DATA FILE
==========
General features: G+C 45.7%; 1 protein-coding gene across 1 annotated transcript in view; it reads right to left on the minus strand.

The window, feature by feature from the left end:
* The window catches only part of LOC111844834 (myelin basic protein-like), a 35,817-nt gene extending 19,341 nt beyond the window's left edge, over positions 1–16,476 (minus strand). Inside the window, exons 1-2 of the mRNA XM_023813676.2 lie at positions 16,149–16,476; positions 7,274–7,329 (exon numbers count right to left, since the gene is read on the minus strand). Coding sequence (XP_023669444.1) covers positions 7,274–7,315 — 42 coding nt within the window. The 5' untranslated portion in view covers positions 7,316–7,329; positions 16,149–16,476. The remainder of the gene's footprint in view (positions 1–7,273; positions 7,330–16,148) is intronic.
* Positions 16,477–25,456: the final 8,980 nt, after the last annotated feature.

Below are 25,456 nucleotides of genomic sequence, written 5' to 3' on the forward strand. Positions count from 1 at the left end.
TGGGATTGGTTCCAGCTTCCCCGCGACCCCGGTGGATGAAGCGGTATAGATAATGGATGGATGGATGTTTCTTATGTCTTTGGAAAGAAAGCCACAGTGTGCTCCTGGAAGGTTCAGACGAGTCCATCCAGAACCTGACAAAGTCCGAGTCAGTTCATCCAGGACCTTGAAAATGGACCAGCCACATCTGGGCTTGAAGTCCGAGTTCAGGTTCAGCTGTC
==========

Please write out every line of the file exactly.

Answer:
General features: G+C 45.7%; 1 protein-coding gene across 1 annotated transcript in view; it reads right to left on the minus strand.

The window, feature by feature from the left end:
* The window catches only part of LOC111844834 (myelin basic protein-like), a 35,817-nt gene extending 19,341 nt beyond the window's left edge, over positions 1–16,476 (minus strand). Inside the window, exons 1-2 of the mRNA XM_023813676.2 lie at positions 16,149–16,476; positions 7,274–7,329 (exon numbers count right to left, since the gene is read on the minus strand). Coding sequence (XP_023669444.1) covers positions 7,274–7,315 — 42 coding nt within the window. The 5' untranslated portion in view covers positions 7,316–7,329; positions 16,149–16,476. The remainder of the gene's footprint in view (positions 1–7,273; positions 7,330–16,148) is intronic.
* Positions 16,477–25,456: the final 8,980 nt, after the last annotated feature.

Below are 25,456 nucleotides of genomic sequence, written 5' to 3' on the forward strand. Positions count from 1 at the left end.
TGGGATTGGTTCCAGCTTCCCCGCGACCCCGGTGGATGAAGCGGTATAGATAATGGATGGATGGATGTTTCTTATGTCTTTGGAAAGAAAGCCACAGTGTGCTCCTGGAAGGTTCAGACGAGTCCATCCAGAACCTGACAAAGTCCGAGTCAGTTCATCCAGGACCTTGAAAATGGACCAGCCACATCTGGGCTTGAAGTCCGAGTTCAGGTTCAGCTGTC